Cali Crazy: A Texan’s take on the Golden State—part 3—Holy Holisticism, Batman!

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Talk about crazy. California is blazing the crazy trail with every holistic “remedy” under the sun. Jeepers, Batman—it’s like there are snake oil salesmen on every corner of every city and town in this gorgeous, zany, backward-from-frontward Golden State!

Oil pulling. Essential oil therapy. Urine drinking. Sun gazing. TriVibamins (something to do with “Light Particle Gatekeepers”). It’s all so bewildering to this Texan. Call me simple, but this stuff just don’t add up.

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What ever happened to going to the doctor once a year, having your blood analyzed, eating your veggies and taking a couple of vitamins here and there … and just workin’ hard and livin’ right?

Not sure what to make of all this holisticism. But people around here seem to swear by it. My dentist wife’s patients tell her all about it; and she smiles and listens and helps them keep their mouths healthy.

Snake oil crazy

Take this oil pulling. From what I can tell, you swish a tablespoon of oil in your mouth on an empty stomach for 20 minutes. This supposedly draws out toxins in your body and improves oral and overall health.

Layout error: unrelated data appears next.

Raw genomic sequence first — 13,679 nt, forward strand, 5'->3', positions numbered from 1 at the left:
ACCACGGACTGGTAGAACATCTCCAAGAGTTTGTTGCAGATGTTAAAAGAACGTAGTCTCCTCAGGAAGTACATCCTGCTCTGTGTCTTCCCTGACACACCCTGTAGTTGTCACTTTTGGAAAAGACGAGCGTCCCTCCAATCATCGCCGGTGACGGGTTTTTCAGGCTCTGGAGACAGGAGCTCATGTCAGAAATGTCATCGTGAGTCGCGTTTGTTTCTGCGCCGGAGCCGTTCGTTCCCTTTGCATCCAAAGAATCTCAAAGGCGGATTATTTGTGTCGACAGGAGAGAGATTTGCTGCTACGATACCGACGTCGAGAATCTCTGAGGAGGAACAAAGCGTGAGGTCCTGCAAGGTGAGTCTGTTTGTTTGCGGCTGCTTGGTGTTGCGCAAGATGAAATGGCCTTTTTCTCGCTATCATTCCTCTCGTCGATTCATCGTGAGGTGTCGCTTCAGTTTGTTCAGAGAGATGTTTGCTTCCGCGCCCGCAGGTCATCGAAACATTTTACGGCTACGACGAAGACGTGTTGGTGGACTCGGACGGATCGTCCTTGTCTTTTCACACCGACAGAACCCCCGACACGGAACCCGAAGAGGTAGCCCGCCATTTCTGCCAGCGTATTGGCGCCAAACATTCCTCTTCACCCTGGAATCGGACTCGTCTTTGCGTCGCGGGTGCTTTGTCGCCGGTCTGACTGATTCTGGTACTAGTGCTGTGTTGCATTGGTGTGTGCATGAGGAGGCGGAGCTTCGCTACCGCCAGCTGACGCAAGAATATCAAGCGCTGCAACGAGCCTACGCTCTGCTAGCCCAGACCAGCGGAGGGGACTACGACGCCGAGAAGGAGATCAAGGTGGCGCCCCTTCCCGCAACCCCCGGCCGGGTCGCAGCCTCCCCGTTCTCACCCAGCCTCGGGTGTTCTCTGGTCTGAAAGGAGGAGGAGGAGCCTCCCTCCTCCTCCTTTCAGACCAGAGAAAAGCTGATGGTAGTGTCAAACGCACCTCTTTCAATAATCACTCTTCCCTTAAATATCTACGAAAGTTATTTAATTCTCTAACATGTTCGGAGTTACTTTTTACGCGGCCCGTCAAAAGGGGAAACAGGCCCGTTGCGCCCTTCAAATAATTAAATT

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Toxins? Isn’t that what a snakebite’ll give ya? Or spider venom? Shoot—if a wasp stings me, I plaster some cold mud on it like my dad showed me. Does that draw out toxins?

Essential oil therapy, huh. Kinda sounds like what happens to my hair while I sleep: The little Italian grease monkeys come out and pump away. Come morning … all natural mousse. It works so well my wife says I look like a Who from Whoville.

A taste’ll teach ya

I drank my urine once. By accident. I peed in my water bottle on a road trip and then forgot and took a swig. At first I thought it was old, warmish sour lemonade. Then it hit me. The only health benefit I got out of it was to aid my memory so as to never drink my pee again.

Sun gazing? No need for a Texan’s take on this one besides this humble piece of advice: It’s pretty dumb to stare at the sun. Nuff said.

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My wife and I ran into the TriVibamin thing at a hot springs resort in a little nearby town that’s even smaller than ours. From what I can tell it has something to do with vibrating the atoms in vitamins. So … Viba- and -amin … vibrating vitamins. Get it? Nope.

Shake it up

“Because Your Energy, Vitality & Good Heath Depend Upon The Light Particles You Absorb” is what a brochure says about TriVibamins.